Sanderson and his colleagues are working on new Sign Language Interpreting curricula for deaf and hearing first-language signers. Although Hasan Hüseyin Korkmaz is encountering first obstacles on his way to establish a TID Interpreters’ association, he is organizing the first Turkish coda gathering this April in Cappadocia. He is planning to introduce various interpreting models and their implications in order to establish critical self-esteem in the new generation of interpreters. What are we planning to do in Germany? Let us talk to each other to meet the conflicts awaiting us.
Baumann, Dirksen (2008): “Listening to Phonocentrism with Deaf Eyes: Derrida’s Mute Philosopy of (Sign) Language.” Essays in Philosophy 9 (1). http://commons.pacificu.edu/eip/vol9/iss1/2/ (Dec 2nd, 2012).
Mauss, Marcel (1978): “Die Gabe. Form und Funktion des Austausches in archaischen Gesellschaften.” Soziologie und Anthropologie. Bd. II. Frankfurt a. M.: Ullstein, 9-144). (English title: The Gift: Forms and Functions of Exchange in Archaic Societies)
Thoutenhoofd, Ernst (2005): “The Sign Language Interpreter in Inclusive Education: Power of Authority and Limits of Objectivism.” The Translator 11 (2), 237 – 259 (Special Issue, Ed. Moira Inghilleri).
Todorov, Tsvetan (1996): L’homme dépaysé. Paris: Ed. Du Seuil.
Turner, Graham (2006): “Some Essential Ingredients of Sign Language Interpreting.” Rachel Locker McKee (Ed.). Proceedings of the Inaugural Conference of the World Association of Sign language Interpreters, Worcester, South Africa. October 31st-November 2nd 2005. Coleford, UK: McLean Publishing, 106-114.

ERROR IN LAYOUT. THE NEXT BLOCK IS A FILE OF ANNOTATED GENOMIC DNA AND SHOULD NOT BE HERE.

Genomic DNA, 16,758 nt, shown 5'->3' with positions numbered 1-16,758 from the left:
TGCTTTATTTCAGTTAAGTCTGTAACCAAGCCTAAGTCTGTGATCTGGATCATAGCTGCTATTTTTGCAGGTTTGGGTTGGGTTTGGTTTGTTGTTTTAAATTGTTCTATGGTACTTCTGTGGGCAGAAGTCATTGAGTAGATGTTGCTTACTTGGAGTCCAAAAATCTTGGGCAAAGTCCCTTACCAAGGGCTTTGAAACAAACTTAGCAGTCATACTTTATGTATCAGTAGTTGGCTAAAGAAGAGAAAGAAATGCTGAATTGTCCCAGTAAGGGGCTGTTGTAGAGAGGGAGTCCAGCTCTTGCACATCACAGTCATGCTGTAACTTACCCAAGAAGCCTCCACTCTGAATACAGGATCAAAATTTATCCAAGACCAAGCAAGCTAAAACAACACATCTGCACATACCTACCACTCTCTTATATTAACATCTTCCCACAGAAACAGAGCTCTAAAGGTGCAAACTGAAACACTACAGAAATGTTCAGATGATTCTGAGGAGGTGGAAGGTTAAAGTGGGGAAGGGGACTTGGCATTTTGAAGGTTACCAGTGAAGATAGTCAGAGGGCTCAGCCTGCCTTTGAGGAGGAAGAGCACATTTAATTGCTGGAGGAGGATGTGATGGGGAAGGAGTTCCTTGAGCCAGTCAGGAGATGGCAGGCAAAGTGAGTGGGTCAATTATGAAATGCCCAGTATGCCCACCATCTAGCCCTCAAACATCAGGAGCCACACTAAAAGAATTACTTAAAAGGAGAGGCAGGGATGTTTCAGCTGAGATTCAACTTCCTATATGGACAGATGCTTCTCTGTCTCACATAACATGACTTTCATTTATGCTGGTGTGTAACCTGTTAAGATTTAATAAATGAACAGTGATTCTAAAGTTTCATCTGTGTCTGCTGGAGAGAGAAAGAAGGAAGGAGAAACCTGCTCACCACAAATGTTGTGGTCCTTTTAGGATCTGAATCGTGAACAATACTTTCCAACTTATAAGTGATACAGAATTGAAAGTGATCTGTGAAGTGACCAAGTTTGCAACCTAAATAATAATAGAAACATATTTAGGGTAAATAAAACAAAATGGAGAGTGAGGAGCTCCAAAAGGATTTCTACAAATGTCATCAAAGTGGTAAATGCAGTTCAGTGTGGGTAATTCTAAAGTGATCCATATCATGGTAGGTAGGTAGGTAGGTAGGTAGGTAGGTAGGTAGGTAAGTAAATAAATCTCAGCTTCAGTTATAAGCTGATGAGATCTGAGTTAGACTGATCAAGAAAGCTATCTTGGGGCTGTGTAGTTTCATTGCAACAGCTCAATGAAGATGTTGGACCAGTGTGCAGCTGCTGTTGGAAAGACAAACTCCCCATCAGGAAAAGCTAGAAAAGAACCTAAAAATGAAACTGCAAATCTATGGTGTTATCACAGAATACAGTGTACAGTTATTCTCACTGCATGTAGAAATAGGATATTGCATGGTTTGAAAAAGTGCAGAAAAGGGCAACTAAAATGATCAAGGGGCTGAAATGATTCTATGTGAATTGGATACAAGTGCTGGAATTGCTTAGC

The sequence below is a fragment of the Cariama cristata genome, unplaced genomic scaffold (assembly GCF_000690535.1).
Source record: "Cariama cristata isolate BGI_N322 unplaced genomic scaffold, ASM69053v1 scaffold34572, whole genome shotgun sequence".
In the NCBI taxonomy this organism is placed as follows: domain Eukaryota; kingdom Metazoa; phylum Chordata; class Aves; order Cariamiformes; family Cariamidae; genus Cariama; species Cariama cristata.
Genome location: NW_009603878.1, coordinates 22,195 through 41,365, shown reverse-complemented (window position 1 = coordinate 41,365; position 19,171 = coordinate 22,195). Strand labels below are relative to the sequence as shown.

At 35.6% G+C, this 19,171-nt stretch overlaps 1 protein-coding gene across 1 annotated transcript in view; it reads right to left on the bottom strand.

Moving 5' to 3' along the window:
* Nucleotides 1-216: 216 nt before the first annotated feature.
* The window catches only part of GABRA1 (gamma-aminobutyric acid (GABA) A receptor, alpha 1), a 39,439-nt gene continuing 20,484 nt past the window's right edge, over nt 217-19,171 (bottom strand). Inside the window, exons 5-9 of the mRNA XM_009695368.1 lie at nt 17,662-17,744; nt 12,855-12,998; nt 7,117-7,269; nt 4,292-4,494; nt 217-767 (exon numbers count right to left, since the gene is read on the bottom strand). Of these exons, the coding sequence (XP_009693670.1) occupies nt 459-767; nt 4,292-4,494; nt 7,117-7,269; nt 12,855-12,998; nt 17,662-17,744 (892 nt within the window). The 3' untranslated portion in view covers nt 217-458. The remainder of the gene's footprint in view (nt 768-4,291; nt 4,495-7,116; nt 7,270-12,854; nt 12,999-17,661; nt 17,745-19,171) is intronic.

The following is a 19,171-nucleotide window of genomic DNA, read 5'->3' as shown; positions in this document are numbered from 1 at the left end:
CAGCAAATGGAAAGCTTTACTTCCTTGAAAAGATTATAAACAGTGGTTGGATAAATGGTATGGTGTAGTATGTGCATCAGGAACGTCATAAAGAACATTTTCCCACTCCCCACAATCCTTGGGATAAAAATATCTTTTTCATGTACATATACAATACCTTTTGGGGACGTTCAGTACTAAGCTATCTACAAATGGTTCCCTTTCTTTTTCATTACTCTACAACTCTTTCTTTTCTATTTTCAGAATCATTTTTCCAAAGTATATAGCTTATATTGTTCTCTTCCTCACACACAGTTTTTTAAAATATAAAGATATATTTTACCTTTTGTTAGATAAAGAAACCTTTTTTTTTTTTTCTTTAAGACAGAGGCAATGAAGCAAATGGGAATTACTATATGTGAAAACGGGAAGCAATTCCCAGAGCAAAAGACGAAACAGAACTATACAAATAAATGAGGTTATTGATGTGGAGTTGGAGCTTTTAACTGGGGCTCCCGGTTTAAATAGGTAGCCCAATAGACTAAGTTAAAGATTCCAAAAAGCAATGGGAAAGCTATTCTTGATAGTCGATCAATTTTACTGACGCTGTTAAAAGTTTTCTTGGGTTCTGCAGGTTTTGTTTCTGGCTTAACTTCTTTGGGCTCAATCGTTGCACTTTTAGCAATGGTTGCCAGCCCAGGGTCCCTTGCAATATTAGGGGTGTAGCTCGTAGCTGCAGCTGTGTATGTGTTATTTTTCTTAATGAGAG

http: //www.idp.rid.org.
 An exchange of gifts (including voluntary services or honorary work) constitutes a social bond whereby each gift is echoed by a counter gift, which is echoed by another. Each counter-gift, exceeding the value of its predecessor a notch, loads up the bond’s value and cultivates, in its circulation, a solidary group. In contrast, capitalist economy cultivates market advantage by resource depletion and social noncommittance via the use of a neutral currency (Mauss, 1978).
 The concept of acculturation is based on the idea that uncivilized wild creatures become civilized cultivated persons by way of imitation. A conceptual alternative is offered by Tsvetan Todorov’s term “transculturation” (1996, 128f) according to which a subject’s participation in another culture abolishes the absoluteness of her original cultural reference frame.